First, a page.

The authors find that simple OLS regressions show that remittances have no statistical effect on poverty in Latin America. However, since these results may suffer from endogeneity bias, the authors re-estimate the regressions using an IV approach. Using this new approach, the authors find that remittances have reduced the poverty headcount in Latin America by about 0.
On inequality, they find that remittances have only a small impact on income inequality in Latin America.
Remittances and Poverty in Ghana. Since remittances may be endogenous to household income, the author estimates counterfactual incomes for migrants had they stayed and worked at home. Results suggest that both internal remittances from Ghana and international remittances from African and other countries reduce the level, depth and severity of poverty in Ghana.
On inequality, results suggest that when international remittances are included in household income the Gini coefficient rises by about 3 percent: World Development 33 This study uses results from nationally-representative household surveys in 71 developing countries to analyze the impact of international migration and remittances on poverty in the developing world.
Since international migration and remittances may be endogenous to poverty outcomes, the paper uses an instrumental variables approach. Results suggest that a 10 percent increase in international migration from a country will lead to a 2.
Barham, Bradford, and Stephen Boucher. Migration, Remittances and Inequality: Journal of Development Economics 55 3: This study uses a small, non-representative household survey of households in Nicaragua to examine the effects of international migration on income distribution.
The authors find that when the observed income distribution is compared with two no-migration counterfactual situations, income inequality is higher when international remittances are included in household income.
Specifically, when remittances are included in household income, and compared to the two no-migration counterfactual situations, the Gini coefficient rises by between 12 and 15 percent: Economic Geography 74 1:THE IMPACT OF MIGRANT REMITTANCES ON POVERTY REDUCTION IN SELECTED AFRICAN COUNTRIES, Free Undergraduate Project Topics, Research Materials, Education project topics, Economics project topics, computer science project topics, Hire a data analyst.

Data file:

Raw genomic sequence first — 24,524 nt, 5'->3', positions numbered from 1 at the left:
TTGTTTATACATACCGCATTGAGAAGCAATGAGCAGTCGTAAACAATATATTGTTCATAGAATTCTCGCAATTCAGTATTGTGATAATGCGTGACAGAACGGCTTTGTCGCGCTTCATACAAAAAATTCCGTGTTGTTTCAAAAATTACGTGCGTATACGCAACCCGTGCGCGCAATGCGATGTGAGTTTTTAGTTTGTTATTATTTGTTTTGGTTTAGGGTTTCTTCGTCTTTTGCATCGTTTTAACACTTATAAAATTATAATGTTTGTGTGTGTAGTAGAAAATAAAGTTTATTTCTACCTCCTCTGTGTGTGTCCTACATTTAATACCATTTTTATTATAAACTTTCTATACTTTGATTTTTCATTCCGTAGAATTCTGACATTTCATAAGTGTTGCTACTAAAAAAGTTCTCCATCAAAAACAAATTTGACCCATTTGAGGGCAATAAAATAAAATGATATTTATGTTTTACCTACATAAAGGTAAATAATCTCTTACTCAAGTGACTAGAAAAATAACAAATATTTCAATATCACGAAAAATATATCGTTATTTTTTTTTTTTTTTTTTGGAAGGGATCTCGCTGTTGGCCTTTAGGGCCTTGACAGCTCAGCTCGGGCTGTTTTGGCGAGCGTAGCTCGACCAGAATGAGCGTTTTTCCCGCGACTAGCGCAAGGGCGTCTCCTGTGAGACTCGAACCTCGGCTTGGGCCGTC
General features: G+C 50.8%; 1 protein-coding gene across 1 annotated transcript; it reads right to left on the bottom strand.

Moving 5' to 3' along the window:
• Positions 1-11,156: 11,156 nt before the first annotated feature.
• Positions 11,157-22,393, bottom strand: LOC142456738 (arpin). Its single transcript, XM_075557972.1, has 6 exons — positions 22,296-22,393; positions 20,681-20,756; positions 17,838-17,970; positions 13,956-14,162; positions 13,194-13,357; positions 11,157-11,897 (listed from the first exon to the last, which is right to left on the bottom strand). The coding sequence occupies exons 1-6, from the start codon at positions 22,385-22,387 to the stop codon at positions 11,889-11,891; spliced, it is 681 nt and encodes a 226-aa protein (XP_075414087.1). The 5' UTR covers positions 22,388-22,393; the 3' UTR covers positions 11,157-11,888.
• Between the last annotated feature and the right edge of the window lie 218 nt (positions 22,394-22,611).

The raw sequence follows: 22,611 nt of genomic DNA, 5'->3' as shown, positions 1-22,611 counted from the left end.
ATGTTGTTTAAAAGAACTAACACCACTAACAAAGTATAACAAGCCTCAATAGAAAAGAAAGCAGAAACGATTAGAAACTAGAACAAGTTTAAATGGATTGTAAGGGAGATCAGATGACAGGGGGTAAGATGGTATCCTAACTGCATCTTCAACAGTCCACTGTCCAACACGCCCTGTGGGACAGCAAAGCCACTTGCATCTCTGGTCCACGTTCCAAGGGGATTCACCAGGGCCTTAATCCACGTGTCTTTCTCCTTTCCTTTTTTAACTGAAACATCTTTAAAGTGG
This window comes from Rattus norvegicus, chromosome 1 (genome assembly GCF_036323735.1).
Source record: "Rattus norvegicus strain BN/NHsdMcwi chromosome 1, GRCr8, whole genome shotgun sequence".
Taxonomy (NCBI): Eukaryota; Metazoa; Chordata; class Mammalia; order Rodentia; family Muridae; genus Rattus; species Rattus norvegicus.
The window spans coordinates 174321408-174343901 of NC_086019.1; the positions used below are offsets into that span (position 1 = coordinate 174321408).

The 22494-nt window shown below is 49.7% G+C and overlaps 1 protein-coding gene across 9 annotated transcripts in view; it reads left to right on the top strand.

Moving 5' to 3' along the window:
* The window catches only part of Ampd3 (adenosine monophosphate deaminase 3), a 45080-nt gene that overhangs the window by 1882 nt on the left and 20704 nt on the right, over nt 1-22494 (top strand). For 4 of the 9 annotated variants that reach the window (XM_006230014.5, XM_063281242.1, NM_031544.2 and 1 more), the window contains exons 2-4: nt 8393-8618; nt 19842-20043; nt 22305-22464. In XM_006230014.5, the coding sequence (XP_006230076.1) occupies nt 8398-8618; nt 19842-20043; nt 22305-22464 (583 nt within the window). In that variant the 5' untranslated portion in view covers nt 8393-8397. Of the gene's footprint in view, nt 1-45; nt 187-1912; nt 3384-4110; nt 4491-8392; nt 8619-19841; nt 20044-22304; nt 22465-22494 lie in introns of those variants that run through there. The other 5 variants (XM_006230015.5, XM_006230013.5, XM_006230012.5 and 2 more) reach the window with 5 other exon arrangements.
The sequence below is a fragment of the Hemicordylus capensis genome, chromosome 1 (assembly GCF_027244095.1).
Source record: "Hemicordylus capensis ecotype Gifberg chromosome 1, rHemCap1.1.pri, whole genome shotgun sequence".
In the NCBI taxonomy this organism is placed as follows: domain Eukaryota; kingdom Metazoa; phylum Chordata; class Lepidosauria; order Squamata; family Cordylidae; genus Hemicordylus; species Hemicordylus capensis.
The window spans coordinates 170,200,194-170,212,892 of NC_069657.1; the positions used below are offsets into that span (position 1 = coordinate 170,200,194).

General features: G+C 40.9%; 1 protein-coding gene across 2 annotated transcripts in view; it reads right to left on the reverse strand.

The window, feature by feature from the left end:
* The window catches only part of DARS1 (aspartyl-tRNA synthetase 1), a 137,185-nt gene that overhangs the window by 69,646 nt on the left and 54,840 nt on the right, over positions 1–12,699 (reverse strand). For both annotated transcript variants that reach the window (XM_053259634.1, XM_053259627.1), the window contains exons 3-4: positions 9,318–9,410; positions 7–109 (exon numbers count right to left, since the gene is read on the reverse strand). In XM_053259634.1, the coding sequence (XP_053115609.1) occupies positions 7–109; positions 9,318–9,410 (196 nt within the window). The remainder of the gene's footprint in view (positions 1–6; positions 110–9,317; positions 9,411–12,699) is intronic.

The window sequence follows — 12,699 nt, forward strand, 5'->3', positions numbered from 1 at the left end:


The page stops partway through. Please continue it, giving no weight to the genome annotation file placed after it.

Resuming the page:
Before starting you must find the exact material you want to touch base on, this can range from many different topics when it comes to poverty.
Related examples include how to end poverty, causes of poverty, poverty in children and many others. Human Trafficking in Houston - Human trafficking is a significant, but hard to spot problem in Houston – and across Texas.
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Remittances Do Not Solve the Problems of Poverty and Development (Essay Sample) Instructions: the essay is on the issue of remittance, and sample paper argues that Remittances Do Not Solve the Problems of Poverty and Development. It is a pleasure to receive the inaugural issue of a new journal Migration and Development published by Routledge.
While many journals are publishing articles on migration and development and a few are exclusively dedicated to the topic of migration, this new journal has the potential to comprehensively introduce more development into .
Since international remittances often represent 30 to 40 percent of migrant household incomes, and incomes earned working abroad are typically times higher than those earned at home, most studies have found that remittances tend to reduce poverty in the developing world.